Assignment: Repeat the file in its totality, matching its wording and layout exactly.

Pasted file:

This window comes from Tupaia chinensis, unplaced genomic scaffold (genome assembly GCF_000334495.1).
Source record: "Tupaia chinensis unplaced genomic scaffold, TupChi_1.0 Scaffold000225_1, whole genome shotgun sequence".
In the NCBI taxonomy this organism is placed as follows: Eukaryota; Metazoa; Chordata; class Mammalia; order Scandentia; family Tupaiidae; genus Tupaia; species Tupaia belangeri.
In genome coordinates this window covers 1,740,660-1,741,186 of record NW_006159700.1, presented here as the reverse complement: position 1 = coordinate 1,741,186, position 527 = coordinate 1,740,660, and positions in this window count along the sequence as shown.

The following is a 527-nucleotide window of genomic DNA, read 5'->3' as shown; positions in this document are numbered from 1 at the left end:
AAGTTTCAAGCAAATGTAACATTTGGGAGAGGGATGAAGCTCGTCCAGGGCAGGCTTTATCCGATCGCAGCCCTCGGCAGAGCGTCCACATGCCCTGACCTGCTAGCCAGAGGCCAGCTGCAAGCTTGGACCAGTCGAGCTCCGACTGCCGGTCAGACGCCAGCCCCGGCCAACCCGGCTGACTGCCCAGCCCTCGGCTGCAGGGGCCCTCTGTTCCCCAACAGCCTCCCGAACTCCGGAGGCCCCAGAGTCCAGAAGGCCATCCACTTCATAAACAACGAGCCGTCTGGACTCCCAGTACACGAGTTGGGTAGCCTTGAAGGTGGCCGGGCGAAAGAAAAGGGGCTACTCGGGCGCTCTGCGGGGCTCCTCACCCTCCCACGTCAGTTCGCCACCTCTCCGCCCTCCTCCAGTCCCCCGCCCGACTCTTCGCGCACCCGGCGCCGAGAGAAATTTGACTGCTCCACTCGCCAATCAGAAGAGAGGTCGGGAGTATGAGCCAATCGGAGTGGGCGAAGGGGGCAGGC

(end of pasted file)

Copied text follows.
This window comes from Tupaia chinensis, unplaced genomic scaffold (genome assembly GCF_000334495.1).
Source record: "Tupaia chinensis unplaced genomic scaffold, TupChi_1.0 Scaffold000225_1, whole genome shotgun sequence".
In the NCBI taxonomy this organism is placed as follows: Eukaryota; Metazoa; Chordata; class Mammalia; order Scandentia; family Tupaiidae; genus Tupaia; species Tupaia belangeri.
In genome coordinates this window covers 1,740,660-1,741,186 of record NW_006159700.1, presented here as the reverse complement: position 1 = coordinate 1,741,186, position 527 = coordinate 1,740,660, and positions in this window count along the sequence as shown.

The following is a 527-nucleotide window of genomic DNA, read 5'->3' as shown; positions in this document are numbered from 1 at the left end:
AAGTTTCAAGCAAATGTAACATTTGGGAGAGGGATGAAGCTCGTCCAGGGCAGGCTTTATCCGATCGCAGCCCTCGGCAGAGCGTCCACATGCCCTGACCTGCTAGCCAGAGGCCAGCTGCAAGCTTGGACCAGTCGAGCTCCGACTGCCGGTCAGACGCCAGCCCCGGCCAACCCGGCTGACTGCCCAGCCCTCGGCTGCAGGGGCCCTCTGTTCCCCAACAGCCTCCCGAACTCCGGAGGCCCCAGAGTCCAGAAGGCCATCCACTTCATAAACAACGAGCCGTCTGGACTCCCAGTACACGAGTTGGGTAGCCTTGAAGGTGGCCGGGCGAAAGAAAAGGGGCTACTCGGGCGCTCTGCGGGGCTCCTCACCCTCCCACGTCAGTTCGCCACCTCTCCGCCCTCCTCCAGTCCCCCGCCCGACTCTTCGCGCACCCGGCGCCGAGAGAAATTTGACTGCTCCACTCGCCAATCAGAAGAGAGGTCGGGAGTATGAGCCAATCGGAGTGGGCGAAGGGGGCAGGC